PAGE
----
Reality Check recently posted an entry regarding some of the inconsistencies in Rudy Giuliani’s security record and his rhetoric out on the campaign trail. Flip-Flops are not limited merely to shifts in rhetoric, after all, but can also emerge when candidates’ past actions do not match their campaign positions. Since 9/11 looms so large in Giuliani’s campaign, scrutiny of his record is bound to intensify as the primaries approach.
Over the weekend the New York Times published an article that highlights the dispute of at least some firefighters with Giuliani’s rhetoric regarding national security and emergency response.
Their images are permanently etched in photographs after the fall of the World Trade Center towers, Mayor Rudolph W. Giuliani and firefighters cloaked in the same gray dust. For months afterward, they stood together at funerals. Mr. Giuliani, in his eulogy, always asked for a round of applause to celebrate the dead firefighter’s life.
It would be easy to assume, then, that Mr. Giuliani can count on the support of the 11,000 men and women of the New York City Fire Department as he runs for president. But that would not be entirely true.
Interviews with more than 50 firefighters and department officers show a mix of admiration and disdain for the former mayor. Many firefighters praise his years in office, citing his success in reducing crime and his leadership after the terrorist attacks. Others harbor a deep resentment for what they describe as his poor treatment of the department before and after Sept. 11.
Some still speak bitterly about a contract that left firefighters without a raise for two years. Some also say Mr. Giuliani has exaggerated the role he played after the terrorist attacks, casting himself as a hero for political gain. The harshest sentiments stem from Mr. Giuliani’s decision nearly two months after 9/11 to reduce the number of firefighters who were allowed to search for colleagues in the rubble — a move that he partially reversed but that still infuriates many firefighters. […]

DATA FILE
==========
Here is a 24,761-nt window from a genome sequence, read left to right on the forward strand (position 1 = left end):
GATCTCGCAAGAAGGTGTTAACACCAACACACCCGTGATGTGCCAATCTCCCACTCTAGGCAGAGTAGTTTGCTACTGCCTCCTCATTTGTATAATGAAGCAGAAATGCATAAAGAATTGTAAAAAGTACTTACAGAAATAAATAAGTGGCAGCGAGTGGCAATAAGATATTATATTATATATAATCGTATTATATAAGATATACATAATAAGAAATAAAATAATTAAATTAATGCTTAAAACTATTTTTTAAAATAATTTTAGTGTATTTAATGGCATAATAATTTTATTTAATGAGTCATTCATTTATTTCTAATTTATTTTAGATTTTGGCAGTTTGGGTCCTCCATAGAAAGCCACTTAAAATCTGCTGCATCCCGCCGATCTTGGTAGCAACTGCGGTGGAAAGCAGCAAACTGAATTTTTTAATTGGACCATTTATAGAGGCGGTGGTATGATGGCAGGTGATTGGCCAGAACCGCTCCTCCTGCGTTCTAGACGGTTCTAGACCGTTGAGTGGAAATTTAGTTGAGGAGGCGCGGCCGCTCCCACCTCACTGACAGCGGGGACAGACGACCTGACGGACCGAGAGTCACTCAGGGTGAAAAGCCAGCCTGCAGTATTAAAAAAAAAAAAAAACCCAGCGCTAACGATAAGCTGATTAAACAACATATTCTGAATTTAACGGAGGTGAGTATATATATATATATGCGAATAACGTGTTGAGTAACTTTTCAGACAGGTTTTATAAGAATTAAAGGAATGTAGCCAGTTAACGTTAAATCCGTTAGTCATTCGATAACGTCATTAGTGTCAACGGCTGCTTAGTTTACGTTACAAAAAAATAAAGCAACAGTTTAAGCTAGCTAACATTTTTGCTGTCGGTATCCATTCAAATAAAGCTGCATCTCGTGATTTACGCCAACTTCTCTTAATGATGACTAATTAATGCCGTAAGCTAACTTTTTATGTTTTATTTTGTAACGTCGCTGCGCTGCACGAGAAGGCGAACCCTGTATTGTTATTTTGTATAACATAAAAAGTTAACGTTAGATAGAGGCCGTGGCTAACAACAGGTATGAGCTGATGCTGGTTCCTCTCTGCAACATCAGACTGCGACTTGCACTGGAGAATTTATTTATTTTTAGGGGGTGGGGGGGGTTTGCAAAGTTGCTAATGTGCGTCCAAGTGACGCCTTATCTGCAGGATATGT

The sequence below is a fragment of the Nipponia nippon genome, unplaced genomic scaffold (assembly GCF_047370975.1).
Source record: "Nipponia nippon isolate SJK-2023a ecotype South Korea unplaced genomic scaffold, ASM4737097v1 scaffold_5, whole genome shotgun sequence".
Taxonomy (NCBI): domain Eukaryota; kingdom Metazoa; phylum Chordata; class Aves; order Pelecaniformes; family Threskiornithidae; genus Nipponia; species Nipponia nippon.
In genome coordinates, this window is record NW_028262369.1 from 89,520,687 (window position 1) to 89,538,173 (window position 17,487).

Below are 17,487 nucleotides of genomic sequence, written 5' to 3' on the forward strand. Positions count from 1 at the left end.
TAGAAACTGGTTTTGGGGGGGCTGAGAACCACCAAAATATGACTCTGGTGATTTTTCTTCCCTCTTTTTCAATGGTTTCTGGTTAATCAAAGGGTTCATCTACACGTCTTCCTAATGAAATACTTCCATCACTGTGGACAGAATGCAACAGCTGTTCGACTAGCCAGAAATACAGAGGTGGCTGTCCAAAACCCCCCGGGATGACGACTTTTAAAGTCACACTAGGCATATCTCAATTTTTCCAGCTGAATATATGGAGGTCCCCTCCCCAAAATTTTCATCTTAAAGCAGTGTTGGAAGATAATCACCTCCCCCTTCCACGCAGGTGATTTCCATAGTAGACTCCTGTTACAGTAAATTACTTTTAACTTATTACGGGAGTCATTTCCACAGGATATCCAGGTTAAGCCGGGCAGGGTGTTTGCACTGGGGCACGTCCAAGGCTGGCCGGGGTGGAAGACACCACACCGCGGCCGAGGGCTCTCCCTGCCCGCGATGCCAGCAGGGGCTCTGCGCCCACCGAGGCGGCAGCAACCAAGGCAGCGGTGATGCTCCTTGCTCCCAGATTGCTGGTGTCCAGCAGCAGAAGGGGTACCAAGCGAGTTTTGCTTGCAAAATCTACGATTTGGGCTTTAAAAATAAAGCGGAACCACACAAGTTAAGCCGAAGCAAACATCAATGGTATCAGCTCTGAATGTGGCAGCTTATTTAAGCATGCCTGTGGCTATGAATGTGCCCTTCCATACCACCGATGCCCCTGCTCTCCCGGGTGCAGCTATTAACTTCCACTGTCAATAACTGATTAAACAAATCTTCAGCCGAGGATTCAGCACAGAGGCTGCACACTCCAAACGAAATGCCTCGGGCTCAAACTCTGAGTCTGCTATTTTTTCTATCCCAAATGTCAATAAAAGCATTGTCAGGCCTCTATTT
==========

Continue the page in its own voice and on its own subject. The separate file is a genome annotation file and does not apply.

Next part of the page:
“I think they assume that we all love him,” said Robert Keys, 48, a battalion chief and 25-year department veteran, referring to people outside New York. “He wound up with this ‘America’s Mayor’ image. Those of us who had to deal with him before and after 9/11 don’t share that same sentiment.” […]
On the campaign trail, Mr. Giuliani frequently invokes the Sept. 11 heroism of “my firefighters,” as he often calls them, as emblematic of American patriotism and resolve. But some firefighters have begun organizing efforts to dispel the notion that they are in his corner.
The International Association of Fire Fighters, an umbrella union based in Washington, spoke out against Mr. Giuliani in March. The group is also preparing a short DVD outlining its grievances that it plans to send to fire departments across the country. Meanwhile, a small group of Sept. 11 family members and firefighters has been protesting outside many of Mr. Giuliani’s campaign appearances.
One of those protesters, Deputy Chief Jim Riches, who lost his firefighter son that day, said Mr. Giuliani did nothing on Sept. 11 to warrant hero status. “He’s making a million dollars a month with his speeches,” said Chief Riches, 55. “It’s blood money.”
Though no one actually uses the word “flip-flop,” these groups and protestors are essentially claiming that the Giuliani campaign’s solidarity with and support from firefighters is overstated — that his rhetoric does not match his record. It seems comparable to when some black commentators emphasize that Barack Obama is not “the blacks’ candidate” but rather a black candidate that some blacks support. In this case, though, 9/11 ratchets up the intensity of the feelings involved.